Ex-Viacom Finance VP Files Whistleblower Suit

Former FP&A exec says she was fired because she opposed a plan to transfer licensing rights overseas to avoid U.S. taxes.
Matthew HellerJanuary 5, 2016
Ex-Viacom Finance VP Files Whistleblower Suit

A former vice president of financial planning and analysis at Viacom accused the media giant on Tuesday of illegally firing her for opposing a plan to avoid U.S. taxes by transferring the international licensing rights to the Teenage Mutant Ninja Turtles to the Netherlands.

Nataki Williams said in a lawsuit filed in federal court that after she was promoted to vice president in 2010, she learned Viacom was “hatching a plan to attribute TMNT’s revenue to the Netherlands for tax purposes” and that the scheme evolved to include the rights to other children’s characters such as Dora the Explorer and SpongeBob SquarePants.

The company, she alleged, ignored her objections to the plan and ultimately terminated her in April 2014 on the pretext that she had made a fraudulent benefits claim.

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“Ms. Williams was actually fired in retaliation for her internal whistleblowing of an unlawful tax avoidance scheme that would have saved Viacom millions, and that Ms. Williams reasonably believed was fraudulent,” she said in her complaint, which includes claims under the Sarbanes-Oxley and Dodd-Frank laws.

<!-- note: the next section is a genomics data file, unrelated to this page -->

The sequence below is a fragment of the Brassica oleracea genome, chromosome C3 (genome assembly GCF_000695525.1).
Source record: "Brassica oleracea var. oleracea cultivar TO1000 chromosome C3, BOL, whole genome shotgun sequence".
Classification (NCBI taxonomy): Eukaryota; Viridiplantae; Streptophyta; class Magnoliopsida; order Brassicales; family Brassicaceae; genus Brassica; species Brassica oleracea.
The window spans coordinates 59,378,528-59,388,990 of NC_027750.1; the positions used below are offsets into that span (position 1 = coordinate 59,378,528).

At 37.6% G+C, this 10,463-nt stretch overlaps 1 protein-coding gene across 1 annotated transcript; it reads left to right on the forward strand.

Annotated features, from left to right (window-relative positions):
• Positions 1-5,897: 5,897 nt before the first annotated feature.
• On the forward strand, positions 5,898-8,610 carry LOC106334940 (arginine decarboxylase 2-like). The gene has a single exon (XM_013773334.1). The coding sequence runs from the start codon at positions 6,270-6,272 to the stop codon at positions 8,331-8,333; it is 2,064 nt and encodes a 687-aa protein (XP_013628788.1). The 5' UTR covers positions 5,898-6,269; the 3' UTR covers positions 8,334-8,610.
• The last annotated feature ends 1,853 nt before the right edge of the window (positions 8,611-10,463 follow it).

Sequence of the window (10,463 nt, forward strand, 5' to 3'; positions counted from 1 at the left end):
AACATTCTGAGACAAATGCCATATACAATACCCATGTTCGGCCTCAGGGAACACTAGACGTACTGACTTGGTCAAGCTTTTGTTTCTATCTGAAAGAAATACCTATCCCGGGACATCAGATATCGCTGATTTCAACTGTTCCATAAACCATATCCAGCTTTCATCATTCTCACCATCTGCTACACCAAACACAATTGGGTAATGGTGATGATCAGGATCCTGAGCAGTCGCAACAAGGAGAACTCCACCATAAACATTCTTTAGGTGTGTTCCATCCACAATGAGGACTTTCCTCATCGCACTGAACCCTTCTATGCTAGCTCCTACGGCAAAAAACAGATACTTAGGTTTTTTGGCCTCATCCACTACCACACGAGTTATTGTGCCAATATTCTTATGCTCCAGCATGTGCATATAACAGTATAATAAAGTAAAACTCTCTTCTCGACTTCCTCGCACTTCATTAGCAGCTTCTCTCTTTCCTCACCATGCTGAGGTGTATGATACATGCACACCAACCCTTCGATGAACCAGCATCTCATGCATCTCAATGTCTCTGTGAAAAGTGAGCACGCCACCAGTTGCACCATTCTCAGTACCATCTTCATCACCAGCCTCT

Viacom said Williams’ claims were “completely without merit, and we will vigorously defend against these claims in court.”

According to the suit, Viacom arranged for minor work on Ninja Turtles contracts to be done in the Netherlands so it would appear as though they were handled there. “In reality, all of the negotiating and legal work conducted around these contracts was happening in New York,” the suit said.

The plan stalled in 2010 because Ninja Turtles revenue “was relatively low” but was revived in 2013, Williams alleged.

Williams “experienced hostility when she opposed this proposed tax dodge, and was subjected to a transparently trumped up reason for her firing,” her lawyer Jason Rozger told Reuters. “That suggests the real reason she was fired was in retaliation for opposing something harmful to taxpayers and the company.”

According to her LinkedIn profile, Williams joined Viacom in November 2007 as a finance manager for its MTV Networks unit.